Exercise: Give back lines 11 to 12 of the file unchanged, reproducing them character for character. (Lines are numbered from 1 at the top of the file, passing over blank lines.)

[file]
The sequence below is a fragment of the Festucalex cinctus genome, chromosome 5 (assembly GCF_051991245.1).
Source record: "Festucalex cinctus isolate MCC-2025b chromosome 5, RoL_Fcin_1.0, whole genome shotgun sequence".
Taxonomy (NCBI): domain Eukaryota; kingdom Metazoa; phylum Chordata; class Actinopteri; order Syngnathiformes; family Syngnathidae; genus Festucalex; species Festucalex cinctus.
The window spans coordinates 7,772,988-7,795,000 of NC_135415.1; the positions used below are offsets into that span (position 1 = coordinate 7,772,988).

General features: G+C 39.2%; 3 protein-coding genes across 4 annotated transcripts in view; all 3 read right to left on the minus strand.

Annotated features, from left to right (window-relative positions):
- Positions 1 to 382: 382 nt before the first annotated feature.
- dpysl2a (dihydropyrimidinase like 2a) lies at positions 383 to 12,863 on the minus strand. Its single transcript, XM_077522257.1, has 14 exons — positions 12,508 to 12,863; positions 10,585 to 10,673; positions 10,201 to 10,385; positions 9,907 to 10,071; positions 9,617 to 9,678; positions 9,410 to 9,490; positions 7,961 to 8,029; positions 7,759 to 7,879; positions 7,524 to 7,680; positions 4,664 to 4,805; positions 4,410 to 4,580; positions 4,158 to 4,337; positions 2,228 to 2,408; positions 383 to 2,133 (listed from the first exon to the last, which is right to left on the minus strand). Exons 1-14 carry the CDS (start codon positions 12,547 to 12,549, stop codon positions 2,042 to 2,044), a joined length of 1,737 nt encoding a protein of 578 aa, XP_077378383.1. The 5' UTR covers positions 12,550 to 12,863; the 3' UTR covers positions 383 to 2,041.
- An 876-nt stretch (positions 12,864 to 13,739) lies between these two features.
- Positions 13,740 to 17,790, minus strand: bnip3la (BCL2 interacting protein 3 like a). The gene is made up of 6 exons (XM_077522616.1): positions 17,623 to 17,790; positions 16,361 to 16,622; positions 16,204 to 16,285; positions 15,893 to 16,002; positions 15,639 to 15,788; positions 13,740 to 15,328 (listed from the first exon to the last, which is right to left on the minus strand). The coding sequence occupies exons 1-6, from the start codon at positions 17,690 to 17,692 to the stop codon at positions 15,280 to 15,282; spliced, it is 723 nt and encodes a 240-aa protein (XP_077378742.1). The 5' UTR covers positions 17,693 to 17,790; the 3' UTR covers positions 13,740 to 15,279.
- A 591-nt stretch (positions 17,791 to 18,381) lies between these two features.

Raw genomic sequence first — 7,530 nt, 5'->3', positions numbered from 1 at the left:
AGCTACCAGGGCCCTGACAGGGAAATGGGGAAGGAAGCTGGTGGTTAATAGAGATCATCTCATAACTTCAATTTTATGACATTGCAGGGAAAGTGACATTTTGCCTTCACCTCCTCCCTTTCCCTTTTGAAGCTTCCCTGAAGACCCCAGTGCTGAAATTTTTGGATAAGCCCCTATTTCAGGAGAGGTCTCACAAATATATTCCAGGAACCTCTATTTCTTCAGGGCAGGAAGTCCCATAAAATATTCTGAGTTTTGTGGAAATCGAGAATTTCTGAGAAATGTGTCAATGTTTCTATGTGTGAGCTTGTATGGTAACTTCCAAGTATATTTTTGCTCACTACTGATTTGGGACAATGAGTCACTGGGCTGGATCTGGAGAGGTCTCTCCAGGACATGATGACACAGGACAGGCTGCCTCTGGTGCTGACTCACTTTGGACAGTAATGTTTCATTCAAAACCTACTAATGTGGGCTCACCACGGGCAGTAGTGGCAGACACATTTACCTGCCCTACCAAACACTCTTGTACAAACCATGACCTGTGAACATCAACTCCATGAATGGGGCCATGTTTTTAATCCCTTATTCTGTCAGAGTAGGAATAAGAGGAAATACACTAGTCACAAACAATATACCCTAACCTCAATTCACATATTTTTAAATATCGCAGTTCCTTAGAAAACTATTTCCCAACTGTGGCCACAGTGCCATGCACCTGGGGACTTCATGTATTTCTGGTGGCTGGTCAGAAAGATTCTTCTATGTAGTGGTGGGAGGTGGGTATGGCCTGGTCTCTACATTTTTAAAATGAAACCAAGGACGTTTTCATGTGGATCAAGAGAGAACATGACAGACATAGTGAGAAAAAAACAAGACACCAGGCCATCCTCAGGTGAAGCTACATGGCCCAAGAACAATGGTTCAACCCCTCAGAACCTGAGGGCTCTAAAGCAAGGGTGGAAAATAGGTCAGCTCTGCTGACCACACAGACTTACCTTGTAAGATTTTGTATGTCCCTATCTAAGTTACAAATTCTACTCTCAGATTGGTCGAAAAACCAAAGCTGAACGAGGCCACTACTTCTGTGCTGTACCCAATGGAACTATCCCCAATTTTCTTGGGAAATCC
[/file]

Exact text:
- A 591-nt stretch (positions 17,791 to 18,381) lies between these two features.

Raw genomic sequence first — 7,530 nt, 5'->3', positions numbered from 1 at the left: